It turned out that Margaret’s version of events was different to that put forward by the insurance company. Her account of the accident suggested she wasn’t at fault but there was no video footage to confirm her story. Following unsuccessful negotiations with the other driver’s insurance company, the insurance company took the matter to the Magistrates Court of Queensland, suing Margaret for damage to the other car.
TASC didn’t have the resources to run the litigation on their own. Fortunately, they were able to get in touch with Brisbane-based barrister and signatory to the National Pro Bono Target, Stephen Colditz, who agreed to take on the case on a pro bono basis. They lodged a counter-claim for damage to Margaret’s car.
“Without Stephen’s help, we would have struggled with it,” says Brenton. Stephen’s involvement helped not only Margaret the client, but Brenton the new lawyer.
“Professionally I learned so much from Stephen,” says Brenton. “It was a case where there was quite a bit of mentoring. I was able to use what I learned from Stephen, what I learned from this case and apply them to five, ten, other cases [since then].”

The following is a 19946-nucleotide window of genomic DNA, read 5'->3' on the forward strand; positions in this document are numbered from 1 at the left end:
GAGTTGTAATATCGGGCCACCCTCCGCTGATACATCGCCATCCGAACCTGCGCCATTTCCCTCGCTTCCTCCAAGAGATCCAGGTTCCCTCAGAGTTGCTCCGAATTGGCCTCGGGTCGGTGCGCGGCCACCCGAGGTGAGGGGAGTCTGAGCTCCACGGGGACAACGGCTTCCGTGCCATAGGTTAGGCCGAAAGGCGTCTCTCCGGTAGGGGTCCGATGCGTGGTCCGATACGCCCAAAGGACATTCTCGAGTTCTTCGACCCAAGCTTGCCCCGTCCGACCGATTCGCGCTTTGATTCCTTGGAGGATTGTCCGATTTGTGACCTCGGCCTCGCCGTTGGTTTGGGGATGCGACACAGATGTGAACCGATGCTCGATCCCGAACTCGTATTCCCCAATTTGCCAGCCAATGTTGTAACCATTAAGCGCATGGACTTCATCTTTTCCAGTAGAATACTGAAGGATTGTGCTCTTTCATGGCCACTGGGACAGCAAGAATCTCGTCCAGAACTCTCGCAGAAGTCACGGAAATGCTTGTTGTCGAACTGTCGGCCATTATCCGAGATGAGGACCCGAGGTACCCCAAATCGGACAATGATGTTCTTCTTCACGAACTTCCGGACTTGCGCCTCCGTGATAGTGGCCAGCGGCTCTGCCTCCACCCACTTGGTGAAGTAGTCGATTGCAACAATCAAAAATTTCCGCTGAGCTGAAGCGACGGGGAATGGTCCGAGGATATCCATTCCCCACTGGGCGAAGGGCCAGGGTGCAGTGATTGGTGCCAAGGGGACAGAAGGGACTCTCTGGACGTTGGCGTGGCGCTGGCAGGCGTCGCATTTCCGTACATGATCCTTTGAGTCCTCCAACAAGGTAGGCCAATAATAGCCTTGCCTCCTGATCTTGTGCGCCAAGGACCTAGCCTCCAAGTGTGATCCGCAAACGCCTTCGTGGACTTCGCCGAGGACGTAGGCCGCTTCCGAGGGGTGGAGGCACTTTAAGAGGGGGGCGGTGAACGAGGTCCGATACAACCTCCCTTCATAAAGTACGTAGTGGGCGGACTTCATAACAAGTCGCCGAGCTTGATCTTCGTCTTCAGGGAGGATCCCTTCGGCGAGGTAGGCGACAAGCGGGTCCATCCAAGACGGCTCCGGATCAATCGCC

Ultimately, Stephen, Brenton and the TASC team obtained a positive result for Margaret. The court decided in Margaret’s favour, awarding her $6,000 which allowed her to repair her car. For an elderly woman of limited means, this was significant.
It was satisfying for Brenton in the way many of his TASC cases are. “This person came in really stressed and all of a sudden you can see that this massive weight has just lifted off them. Nothing beats that.”